Lesson 7 Now We’re Cooking!
Host: Welcome to NowWe’re Cooking!—where eating gourmet doesn’t have to cost an arm and a leg. Each week we break down culinary masterpieces from world-famous chefs, and take you step by step from choosing the right ingredients to serving them up. Today we’ve got a lasagna by our guest chef Vincent Charbelle that will knock your socks off. I mean, it’s really out of this world. Chef Charbelle is here with us to share his recipe and teach us a few tricks of the trade.Welcome, Chef Charbelle. Thank you for joining us.
Chef Charbelle: Thanks for havingme, Brian.
Host: The lasagna we’ll make today is your own recipe?
Chef Charbelle: Yes.
Host: And we’ll make it all from scratch . . .
Chef Charbelle: Certainly, and all with fresh ingredients. That’s really the secret to top-notch cooking.
Host: When did you first dream up this special lasagna?
Chef Charbelle: About eight years ago. I was eating at a friend’s party and realized how lifeless most people’s lasagna is. I wanted a lasagna with zip, something that would stick to the ribs, but wouldn’t weigh you down. So I went home that night and baked about fifteen trays of it until I came upon this recipe.
Host: Incredible! It took some time, but you really came up with something unique.Well, let’s get started. As usual here on NowWe’re Cooking! to prove that even amateurs can make meals to die for, we invite a member of our studio audience to lend a hand in the preparation of the dish. Today we have Beatrice from San Diego.Welcome, Beatrice.
Host: Are you ready?
Beatrice: I’m really a terrible cook. . . .
Host: That’s why you’re here, Beatrice . . . To show the world that you too can make exquisite food. Just give it your best shot.
Beatrice: Okay. I’ll try it. I guess the proof is in the pudding! Or at least the lasagna, in this case.
Host: That’s right.Okay, let’s take a short commercial break, and then we’ll pick up with our lasagna where we left off.
Host: Hello,welcome back to NowWe’re Cooking! During the commercial break,wemixed the cheeses and spices, boiled the noodles, and made a sauce from home-grown tomatoes. So now we’re ready to put this baby together!
Beatrice: I think I over-boiled the noodles.
Chef Charbelle: No, Beatrice, you did fine . . . You caught themin the nick of time.
Host: Well, that brings up a good point. For lasagnas, or any pasta dish that will be baked or re-heated later, you want to undercook the noodles . . . This prevents them from getting soggy when you re-cook them later.
Chef Charbelle: Absolutely, Brian.
Host: So, let’s get to it.
Chef Charbelle: You might notice that Beatrice has laid out the noodles flat while we were waiting to use them. This is so that they don’t dry in weird positions before we get a chance to put the lasagna together.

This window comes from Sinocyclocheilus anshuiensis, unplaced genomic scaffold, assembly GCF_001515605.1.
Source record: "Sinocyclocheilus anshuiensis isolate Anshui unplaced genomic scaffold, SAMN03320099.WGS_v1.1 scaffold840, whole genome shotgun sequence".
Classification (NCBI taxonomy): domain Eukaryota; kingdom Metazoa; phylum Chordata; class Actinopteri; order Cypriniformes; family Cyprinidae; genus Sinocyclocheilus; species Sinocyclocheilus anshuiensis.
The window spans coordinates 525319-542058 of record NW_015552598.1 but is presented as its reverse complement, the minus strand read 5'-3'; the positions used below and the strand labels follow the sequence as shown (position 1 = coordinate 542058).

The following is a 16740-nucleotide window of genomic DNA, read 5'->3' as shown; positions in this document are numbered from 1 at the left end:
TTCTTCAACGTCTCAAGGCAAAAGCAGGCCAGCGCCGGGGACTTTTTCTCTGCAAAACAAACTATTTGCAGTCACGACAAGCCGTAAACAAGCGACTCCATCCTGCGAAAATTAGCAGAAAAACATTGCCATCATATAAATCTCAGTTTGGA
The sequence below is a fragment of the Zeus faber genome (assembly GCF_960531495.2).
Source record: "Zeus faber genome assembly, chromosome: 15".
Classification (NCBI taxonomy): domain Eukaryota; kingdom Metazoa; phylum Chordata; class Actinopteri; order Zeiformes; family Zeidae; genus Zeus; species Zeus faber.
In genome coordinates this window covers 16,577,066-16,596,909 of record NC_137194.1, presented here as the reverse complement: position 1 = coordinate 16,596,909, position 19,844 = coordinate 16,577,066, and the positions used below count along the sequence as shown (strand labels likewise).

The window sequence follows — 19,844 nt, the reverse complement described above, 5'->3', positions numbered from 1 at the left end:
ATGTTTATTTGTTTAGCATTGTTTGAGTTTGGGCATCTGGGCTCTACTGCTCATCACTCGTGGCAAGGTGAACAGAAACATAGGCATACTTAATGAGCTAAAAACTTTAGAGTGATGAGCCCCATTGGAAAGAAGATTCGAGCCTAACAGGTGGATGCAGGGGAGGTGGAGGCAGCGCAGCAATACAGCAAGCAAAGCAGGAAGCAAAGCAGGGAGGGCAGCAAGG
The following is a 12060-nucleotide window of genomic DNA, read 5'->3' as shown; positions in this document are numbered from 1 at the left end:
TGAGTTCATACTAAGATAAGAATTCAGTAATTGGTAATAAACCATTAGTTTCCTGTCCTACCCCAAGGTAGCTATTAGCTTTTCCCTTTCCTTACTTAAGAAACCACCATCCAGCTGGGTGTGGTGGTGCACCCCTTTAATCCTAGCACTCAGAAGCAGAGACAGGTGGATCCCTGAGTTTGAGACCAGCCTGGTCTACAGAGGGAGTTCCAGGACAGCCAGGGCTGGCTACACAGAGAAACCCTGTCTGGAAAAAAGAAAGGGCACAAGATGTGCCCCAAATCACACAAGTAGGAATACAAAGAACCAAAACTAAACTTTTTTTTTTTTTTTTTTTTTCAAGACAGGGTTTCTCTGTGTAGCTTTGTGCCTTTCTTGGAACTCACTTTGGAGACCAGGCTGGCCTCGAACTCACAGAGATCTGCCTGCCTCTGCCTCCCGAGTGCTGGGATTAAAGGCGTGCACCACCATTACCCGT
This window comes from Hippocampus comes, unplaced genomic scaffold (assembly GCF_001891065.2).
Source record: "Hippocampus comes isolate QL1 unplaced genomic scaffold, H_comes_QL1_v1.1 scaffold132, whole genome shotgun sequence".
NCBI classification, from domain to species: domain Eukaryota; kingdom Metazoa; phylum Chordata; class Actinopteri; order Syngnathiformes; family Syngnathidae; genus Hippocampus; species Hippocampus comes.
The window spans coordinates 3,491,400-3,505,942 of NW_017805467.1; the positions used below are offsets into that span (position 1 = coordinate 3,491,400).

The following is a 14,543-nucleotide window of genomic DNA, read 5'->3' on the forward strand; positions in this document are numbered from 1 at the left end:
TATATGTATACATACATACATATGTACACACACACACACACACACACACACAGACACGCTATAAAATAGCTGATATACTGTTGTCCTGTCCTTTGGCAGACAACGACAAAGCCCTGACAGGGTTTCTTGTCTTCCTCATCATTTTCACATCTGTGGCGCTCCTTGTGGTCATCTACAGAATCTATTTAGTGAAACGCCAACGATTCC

Host: Great.Now, the rest of this is really a piece of cake.
Chef Charbelle: You said it.We’re just gonna put down a layer of noodles, then sauce, then cheese, and keep on like that till we fill the tray.Here Beatrice, you try.
Chef Charbelle: Now to give this lasagna some kick, you want to lace the lasagna throughout with a grated cheese that has bite . . . Beatrice is using a nice robust pecorino cheese. Lookin’ good, Beatrice!
Chef Charbelle: While Beatrice finishes up here, I’ll show you a tray that I finished and baked ahead of time.
Host: Let me help you . . . Can our cameras get a shot of that? Now that’s a lasagna you can sink your teeth into! Thanks,Mr. Charbelle. That’s all for our show today. Folks, as always, don’t forget what we always say here at NowWe’re Cooking!—The devil’s in the details and the secret’s in the sauce!
1. To be cooking. To be on the right track, to be making very good progress, to be on a roll with ideas.
2. To cost an armand a leg. To be very expensive.
3. To break something down. To divide something into smaller parts in order to explain it or understand it more easily.
4. Step by step.One piece or part at a time, little by little.
5. Out of this world.Outstanding, incredibly good.
6. Tricks of the trade. Information that experienced people in a field know that makes their work easier or the product of their labor of a better quality.
7. From scratch.Homemade, by hand, from basic rather than prepackaged ingredients.
8. Top-notch.Of the highest quality.
9. To dreamup. To invent or conceive of.
10. Zip. Spiciness, flavor, tanginess.Not usually used with reference to sweet foods.Note that zing, bite, and kick are all used to mean the same thing.
11. To stick to the ribs. To be filling. To be substantial.
12. To weigh someone down. Tomake someone feel slow or tired. Said of something experienced as a weight—emotional, physical, psychological, etc.
13. To come upon. To discover by accident.
14. To come up with. To create something original.
15. Something to die for. Something that is amazing or great.
16. To lend a hand. To help.Notice that “a hand” can be used to mean “help” in other expressions—to offer a hand, to ask for a hand, to need a hand, etc.
17. To give it your best shot. To try the best that you can.
18. The proof is in the pudding. A saying that means that the true measure of how good something is can only be judged once it is made or done.
19. In the nick of time. Just in time,with no extra time to spare.
20. To lay out. To arrange in a flat position, to spread out.
21. Something to sink your teeth into. Something of substance or depth. Also used in reference to non-food items.
22. The devil’s in the details. A saying that means that changes in seemingly small or minor elements can make a big difference in the outcome.
23. The secret’s in the sauce. A saying that means that the secret that makes something special or valuable is hidden or not immediately visible.
Source: Easy American Idioms